I’ve been thinking about my sales style lately; trying to understand what I’ve been doing, and how I can be better. I’ve been in sales for the good part of 10 years now, but I’ve only been in sales for an AV integrator for one year. It is my first year really selling direct to end users as opposed to AV consultants and integrators.
Selling to end users is very different in that you have to prove your worth in terms that they understand and find valuable. Also, you don’t know if the decision maker is the Director of IT, CIO, or the CEO’s administrative assistant, so you have to tailor your conversation for your audience. It is fun and challenging!
This first year has been pretty good for me. I had an annual quota and I hit it in May! In 5 months I sold everything I was supposed to do in 12. I was shocked! There are many aspects that I contribute to my success. Things like a great company with management with vision, an amazing technical team, support folks that go above and beyond, but I have been trying to understand what has been my unique individual contribution to being successful in sales. I think I’ve narrowed it down to 3 simple things:
- Don’t make promises you know you’d never keep.
This is obvious, but let’s take it up a notch. Obviously, it is better to under promise and over deliver, but isn’t that just striving for mediocrity? Why not promise realistically and delivery more?! Every little promise you make can make a huge difference. You tell your client you’re going to send a datasheet as soon as you get back to your desk, DO IT! You say you’ll be in touch by next Wednesday, call them on Tuesday. All those little promises that you keep prove to them that you can keep the big ones like a design proposal in time for their budget meeting, or a project completion by their deadline. Before you make any sized promise think to yourself, “I’m about to promise my client something, can I deliver?”
- Be equally interesting and interested.
Be yourself. Be genuine. People buy from people. Have conversations that are real. If you open up about something that is happening in your life, your client will too. I’m not saying talk to them as if they are your therapist, just make conversation. “How was your week Mr. Salesperson?” “We are buying our first house!” “Oh really, I remember when we bought our first house.” Their kid is applying for college? Next time you see them, ask them about it. Write things down if you have to. I used to do that, but it is better if you are naturally interested in them. If you are truly interested you’ll remember what they said about their personal life and it’ll lead to a real conversation that just flows. If you are genuinely interested in them it leads you to be genuinely invested in their business. When you have their best interest at heart, they will want to work with you.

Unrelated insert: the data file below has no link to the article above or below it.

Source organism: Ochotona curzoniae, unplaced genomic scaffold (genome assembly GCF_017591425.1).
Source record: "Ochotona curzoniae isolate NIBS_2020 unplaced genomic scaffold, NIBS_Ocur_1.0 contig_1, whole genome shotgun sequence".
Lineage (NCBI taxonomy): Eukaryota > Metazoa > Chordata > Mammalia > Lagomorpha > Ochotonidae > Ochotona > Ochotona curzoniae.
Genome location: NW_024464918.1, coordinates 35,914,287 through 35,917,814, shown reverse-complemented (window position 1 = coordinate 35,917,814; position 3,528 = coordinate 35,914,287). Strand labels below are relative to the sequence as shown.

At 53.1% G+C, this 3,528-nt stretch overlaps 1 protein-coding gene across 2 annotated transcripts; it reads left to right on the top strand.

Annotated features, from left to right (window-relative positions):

- Be valuable, not annoying.
As a sales person it is our job to engage our clients. We have to call them, leave them voicemails, email them, tweet them, and on and on. That can get annoying to an end user. Almost every time I am initiating contact with a prospect or client I think to myself, “How can I bring value to this communication?” What can I give the client that they need? Obviously they have something we need: their business! Maybe you know their company is launching a BYOD initiative or a new social media campaign and you just read the latest Forbes article about it. Send it to them! Then, for example, you can keep the personal conversation going by sending them an interesting blog post you read about the college where their kid is applying. Maybe you just really need to find out the status of their purchase order, your boss is breathing down your neck, your operations manager needs to schedule a technical team to be onsite, etc. You could just call and ask them for the order, or you can shoot them an email with an appropriate joke, “Just wanted to try to brighten your day with a little joke!” Maybe, just maybe, your email will jog their memory that they needed to get you that purchase order. If not, just call them again in a few days and figure out a valuable way to ask. Value can be brought in many simple little ways, and if your clients find you valuable in the small things, they will easily believe in your value in the big things and want to keep you around.
These three simple things may be common sense to some of you. Maybe they come across as obvious, but there is a delicate balance in making it all work, and there is no magical formula. That’s one thing I love about sales. Every client is different; every action counters a separate and intricate reaction.
Ultimately, what it boils down to for me is I don’t consider myself a sales person. I don’t see myself “in sales.” I’m an advocate for my clients. I am a bridge between their company and mine and I go to bat for them. I am completely there for them as their trusted partner, their confidant, their friend. A lot of people look at themselves as a representative of their company, I try to look at myself as a representative of my client to my company. I strive to become an extension of my client’s corporation. All these things take practice and I hope to keep getting better! In the end, it’s promises. Promises I know I’ll always keep.